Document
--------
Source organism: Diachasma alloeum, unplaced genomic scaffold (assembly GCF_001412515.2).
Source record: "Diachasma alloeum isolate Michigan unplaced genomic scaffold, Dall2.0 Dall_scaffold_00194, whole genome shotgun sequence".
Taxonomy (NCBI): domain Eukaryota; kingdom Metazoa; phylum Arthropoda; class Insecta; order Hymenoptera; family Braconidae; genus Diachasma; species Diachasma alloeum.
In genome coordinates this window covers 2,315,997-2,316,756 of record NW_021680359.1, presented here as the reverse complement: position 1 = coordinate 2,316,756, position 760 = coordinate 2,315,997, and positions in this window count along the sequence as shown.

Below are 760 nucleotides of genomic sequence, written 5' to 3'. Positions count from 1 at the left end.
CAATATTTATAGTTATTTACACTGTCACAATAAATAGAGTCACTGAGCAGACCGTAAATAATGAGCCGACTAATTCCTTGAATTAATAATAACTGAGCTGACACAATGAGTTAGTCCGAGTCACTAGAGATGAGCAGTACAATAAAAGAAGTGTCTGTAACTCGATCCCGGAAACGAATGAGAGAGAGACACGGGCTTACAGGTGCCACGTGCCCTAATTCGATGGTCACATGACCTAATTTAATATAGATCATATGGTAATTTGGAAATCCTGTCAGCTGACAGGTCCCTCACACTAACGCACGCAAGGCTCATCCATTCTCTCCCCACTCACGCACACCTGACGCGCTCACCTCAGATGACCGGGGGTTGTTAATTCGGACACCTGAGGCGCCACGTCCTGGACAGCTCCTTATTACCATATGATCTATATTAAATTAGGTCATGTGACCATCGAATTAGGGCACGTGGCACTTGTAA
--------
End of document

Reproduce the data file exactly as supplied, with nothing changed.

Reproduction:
Source organism: Diachasma alloeum, unplaced genomic scaffold (assembly GCF_001412515.2).
Source record: "Diachasma alloeum isolate Michigan unplaced genomic scaffold, Dall2.0 Dall_scaffold_00194, whole genome shotgun sequence".
Taxonomy (NCBI): domain Eukaryota; kingdom Metazoa; phylum Arthropoda; class Insecta; order Hymenoptera; family Braconidae; genus Diachasma; species Diachasma alloeum.
In genome coordinates this window covers 2,315,997-2,316,756 of record NW_021680359.1, presented here as the reverse complement: position 1 = coordinate 2,316,756, position 760 = coordinate 2,315,997, and positions in this window count along the sequence as shown.

Below are 760 nucleotides of genomic sequence, written 5' to 3'. Positions count from 1 at the left end.
CAATATTTATAGTTATTTACACTGTCACAATAAATAGAGTCACTGAGCAGACCGTAAATAATGAGCCGACTAATTCCTTGAATTAATAATAACTGAGCTGACACAATGAGTTAGTCCGAGTCACTAGAGATGAGCAGTACAATAAAAGAAGTGTCTGTAACTCGATCCCGGAAACGAATGAGAGAGAGACACGGGCTTACAGGTGCCACGTGCCCTAATTCGATGGTCACATGACCTAATTTAATATAGATCATATGGTAATTTGGAAATCCTGTCAGCTGACAGGTCCCTCACACTAACGCACGCAAGGCTCATCCATTCTCTCCCCACTCACGCACACCTGACGCGCTCACCTCAGATGACCGGGGGTTGTTAATTCGGACACCTGAGGCGCCACGTCCTGGACAGCTCCTTATTACCATATGATCTATATTAAATTAGGTCATGTGACCATCGAATTAGGGCACGTGGCACTTGTAA